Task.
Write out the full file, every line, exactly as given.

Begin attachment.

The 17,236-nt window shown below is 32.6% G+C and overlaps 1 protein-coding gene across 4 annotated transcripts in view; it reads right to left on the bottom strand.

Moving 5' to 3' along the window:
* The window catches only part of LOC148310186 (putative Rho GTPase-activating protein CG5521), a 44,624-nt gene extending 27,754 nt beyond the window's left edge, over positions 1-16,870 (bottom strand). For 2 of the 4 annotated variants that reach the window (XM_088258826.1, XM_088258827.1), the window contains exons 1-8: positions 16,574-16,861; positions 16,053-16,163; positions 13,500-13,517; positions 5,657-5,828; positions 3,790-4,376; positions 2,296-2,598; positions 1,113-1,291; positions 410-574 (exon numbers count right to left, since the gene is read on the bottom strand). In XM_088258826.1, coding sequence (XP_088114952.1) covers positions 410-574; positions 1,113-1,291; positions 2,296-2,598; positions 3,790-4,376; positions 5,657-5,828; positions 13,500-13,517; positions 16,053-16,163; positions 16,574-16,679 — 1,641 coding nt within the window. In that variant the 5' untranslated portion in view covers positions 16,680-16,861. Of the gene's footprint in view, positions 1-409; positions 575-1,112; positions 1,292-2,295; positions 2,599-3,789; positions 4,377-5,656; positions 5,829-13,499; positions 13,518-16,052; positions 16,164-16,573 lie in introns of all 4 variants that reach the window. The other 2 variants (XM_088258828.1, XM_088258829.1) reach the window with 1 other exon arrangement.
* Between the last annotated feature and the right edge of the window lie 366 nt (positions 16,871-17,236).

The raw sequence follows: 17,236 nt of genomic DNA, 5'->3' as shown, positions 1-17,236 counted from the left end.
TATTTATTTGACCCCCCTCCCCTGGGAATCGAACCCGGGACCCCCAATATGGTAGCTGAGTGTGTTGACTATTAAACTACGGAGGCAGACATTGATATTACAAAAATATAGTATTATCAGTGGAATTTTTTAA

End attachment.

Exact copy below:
The 17,236-nt window shown below is 32.6% G+C and overlaps 1 protein-coding gene across 4 annotated transcripts in view; it reads right to left on the bottom strand.

Moving 5' to 3' along the window:
* The window catches only part of LOC148310186 (putative Rho GTPase-activating protein CG5521), a 44,624-nt gene extending 27,754 nt beyond the window's left edge, over positions 1-16,870 (bottom strand). For 2 of the 4 annotated variants that reach the window (XM_088258826.1, XM_088258827.1), the window contains exons 1-8: positions 16,574-16,861; positions 16,053-16,163; positions 13,500-13,517; positions 5,657-5,828; positions 3,790-4,376; positions 2,296-2,598; positions 1,113-1,291; positions 410-574 (exon numbers count right to left, since the gene is read on the bottom strand). In XM_088258826.1, coding sequence (XP_088114952.1) covers positions 410-574; positions 1,113-1,291; positions 2,296-2,598; positions 3,790-4,376; positions 5,657-5,828; positions 13,500-13,517; positions 16,053-16,163; positions 16,574-16,679 — 1,641 coding nt within the window. In that variant the 5' untranslated portion in view covers positions 16,680-16,861. Of the gene's footprint in view, positions 1-409; positions 575-1,112; positions 1,292-2,295; positions 2,599-3,789; positions 4,377-5,656; positions 5,829-13,499; positions 13,518-16,052; positions 16,164-16,573 lie in introns of all 4 variants that reach the window. The other 2 variants (XM_088258828.1, XM_088258829.1) reach the window with 1 other exon arrangement.
* Between the last annotated feature and the right edge of the window lie 366 nt (positions 16,871-17,236).

The raw sequence follows: 17,236 nt of genomic DNA, 5'->3' as shown, positions 1-17,236 counted from the left end.
TATTTATTTGACCCCCCTCCCCTGGGAATCGAACCCGGGACCCCCAATATGGTAGCTGAGTGTGTTGACTATTAAACTACGGAGGCAGACATTGATATTACAAAAATATAGTATTATCAGTGGAATTTTTTAA